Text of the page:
The ReefScan CoralAUV is a reliable, cost-effective autonomous underwater vehicle (AUV) that can navigate physically intricate environments exposed to strong, complex currents.
While there are already some AUVs that have been deployed in reef environments, they tend to be slow, expensive, complex to support, and unable to undertake large-scale mapping without human intervention.
Our prototype ReefScan CoralAUV, developed in partnership with Queensland University of Technology, has advanced navigational and obstacle avoidance sensors allowing it to complete georeferenced and repeatable surveys with a high degree of accuracy, while equipped with scientific-grade cameras, hyperspectral sensors and other instrumentation.
We are developing advanced perception and artificial intelligence capabilities for the CoralAUV to allow it to automatically detect and follow reef contours and slopes. Some of these capabilities are highly novel and would represent a world first if we can achieve them.
Traditional coral reef monitoring relies on human observers and is:
limited to diver or snorkeller depth (30m for diving, 10-15m for snorkelling compared with 100m or more for a robot)
labour- and time-intensive, limiting the area that can be covered
typically only operational during good weather conditions, in areas of relatively sheltered water and mostly during daylight hours
limited to areas that are safe for diving or snorkelling, normally excluding off-shore and very turbid areas, as well as areas with marine pests such as jellyfish, sharks and crocodiles
requiring extensive training of personnel including regular between-observer calibrations.
ReefScan CoralAUV is a more systematic monitoring tool than traditional methods and will be used to meet functional and operational requirements for reef, benthic and fish biodiversity monitoring programs.
Navigation sensors allow CoralAUV to undertake a highly accurate path and repeat the same mission again in the future. This provides us with a 3D ‘digital twin’ of areas of the reef and allows for year-on-year tracking to inform reef management and reef restoration.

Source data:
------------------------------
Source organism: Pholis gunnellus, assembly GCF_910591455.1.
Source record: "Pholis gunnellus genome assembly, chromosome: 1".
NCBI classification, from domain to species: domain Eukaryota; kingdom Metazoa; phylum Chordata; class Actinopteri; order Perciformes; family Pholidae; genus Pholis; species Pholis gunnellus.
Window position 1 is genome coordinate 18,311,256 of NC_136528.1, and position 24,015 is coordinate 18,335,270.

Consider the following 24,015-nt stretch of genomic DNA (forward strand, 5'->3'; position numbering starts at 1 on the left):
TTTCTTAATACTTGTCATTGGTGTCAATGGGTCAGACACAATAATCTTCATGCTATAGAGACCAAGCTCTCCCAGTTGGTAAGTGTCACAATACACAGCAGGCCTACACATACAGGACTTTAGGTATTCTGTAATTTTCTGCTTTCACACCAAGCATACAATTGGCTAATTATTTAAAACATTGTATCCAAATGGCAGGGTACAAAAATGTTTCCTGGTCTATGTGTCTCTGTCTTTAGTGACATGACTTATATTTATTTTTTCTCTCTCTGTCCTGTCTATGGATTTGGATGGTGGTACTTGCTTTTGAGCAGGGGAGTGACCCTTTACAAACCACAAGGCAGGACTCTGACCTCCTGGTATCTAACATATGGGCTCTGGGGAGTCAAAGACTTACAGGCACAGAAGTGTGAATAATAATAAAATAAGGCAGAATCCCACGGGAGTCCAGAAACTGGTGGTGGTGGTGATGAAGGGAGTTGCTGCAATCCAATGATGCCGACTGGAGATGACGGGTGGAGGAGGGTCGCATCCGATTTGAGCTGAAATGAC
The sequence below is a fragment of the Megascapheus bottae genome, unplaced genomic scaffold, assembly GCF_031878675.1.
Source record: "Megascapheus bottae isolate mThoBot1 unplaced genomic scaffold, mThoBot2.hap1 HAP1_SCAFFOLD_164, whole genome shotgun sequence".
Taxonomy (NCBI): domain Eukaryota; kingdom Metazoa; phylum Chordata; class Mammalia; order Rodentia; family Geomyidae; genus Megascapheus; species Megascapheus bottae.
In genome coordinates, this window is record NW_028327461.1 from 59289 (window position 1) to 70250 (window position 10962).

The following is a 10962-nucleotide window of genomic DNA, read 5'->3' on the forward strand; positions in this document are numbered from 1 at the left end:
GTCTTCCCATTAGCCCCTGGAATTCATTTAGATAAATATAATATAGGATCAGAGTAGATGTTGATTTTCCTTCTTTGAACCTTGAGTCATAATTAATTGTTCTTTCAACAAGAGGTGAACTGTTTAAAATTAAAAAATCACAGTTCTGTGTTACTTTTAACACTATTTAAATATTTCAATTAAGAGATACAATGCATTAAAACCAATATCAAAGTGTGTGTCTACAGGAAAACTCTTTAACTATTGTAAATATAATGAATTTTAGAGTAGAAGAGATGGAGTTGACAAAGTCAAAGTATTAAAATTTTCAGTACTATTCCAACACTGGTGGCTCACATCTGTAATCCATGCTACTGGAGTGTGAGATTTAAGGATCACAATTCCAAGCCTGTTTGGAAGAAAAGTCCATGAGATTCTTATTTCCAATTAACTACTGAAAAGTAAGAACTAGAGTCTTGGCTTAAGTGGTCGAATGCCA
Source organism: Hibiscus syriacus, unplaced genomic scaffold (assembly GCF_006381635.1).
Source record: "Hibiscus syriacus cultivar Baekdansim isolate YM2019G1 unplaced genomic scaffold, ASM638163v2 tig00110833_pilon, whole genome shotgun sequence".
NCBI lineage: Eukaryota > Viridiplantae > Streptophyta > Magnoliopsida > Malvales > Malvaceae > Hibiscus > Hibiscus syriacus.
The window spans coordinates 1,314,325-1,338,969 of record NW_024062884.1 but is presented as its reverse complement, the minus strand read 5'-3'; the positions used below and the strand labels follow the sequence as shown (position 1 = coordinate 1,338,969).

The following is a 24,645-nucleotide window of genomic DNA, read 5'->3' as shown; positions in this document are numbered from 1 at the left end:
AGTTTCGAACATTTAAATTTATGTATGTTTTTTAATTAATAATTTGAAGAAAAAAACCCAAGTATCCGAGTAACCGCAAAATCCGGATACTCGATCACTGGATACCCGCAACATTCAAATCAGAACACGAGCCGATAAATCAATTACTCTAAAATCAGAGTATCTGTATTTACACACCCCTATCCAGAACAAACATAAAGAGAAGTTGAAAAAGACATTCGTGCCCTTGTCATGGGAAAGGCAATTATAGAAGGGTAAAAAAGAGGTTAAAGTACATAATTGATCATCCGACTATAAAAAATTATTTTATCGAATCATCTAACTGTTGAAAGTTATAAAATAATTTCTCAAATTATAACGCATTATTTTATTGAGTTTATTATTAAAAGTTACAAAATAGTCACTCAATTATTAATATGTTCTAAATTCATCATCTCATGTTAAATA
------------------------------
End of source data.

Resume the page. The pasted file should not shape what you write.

The CoralAUV’s high-definition camera can link navigation information to each image so we know exactly where it is taken. It can also include data from other sensors measuring properties such as temperature and water quality.
Final testing of the CoralAUV prototype is now underway.
AIMS remotely operated vehicles
AIMS uses a variety of remotely operated vehicles (ROVs) to conduct reef health assessments.
These include ROVs for deeper water surveys and hull inspections from larger research vessels, and smaller ROVs in shallower water from smaller or auxiliary vessels.
Both types of vehicles are being tested and modified for use as marine research platforms in hazardous areas for divers.
Working with Australia’s Integrated Marine Observing System
AIMS is one of the largest facility operators for Australia’s Integrated Marine Observing System (IMOS). Part of this role involves working with two of the IMOS autonomous vehicle facilities - the Ocean Glider Facility and the AUV Facility - to conduct surveys on the Great Barrier Reef and the North-West Shelf.
Gliders are particularly useful for places or periods when it is too rough to use normal vessels, or in remote locations where it is expensive to run conventional ship surveys.
We have used gliders to map flood plumes during the monsoon season, survey the seafloor in detail and collect ocean data throughout the water column in remote areas such as the far northern reef and the Coral Sea.
Sea-glider movement can be tracked live.
Contact Dr Paul Rigby, Project Leader - email@example.com
Learn more about AIMS involvement with IMOS.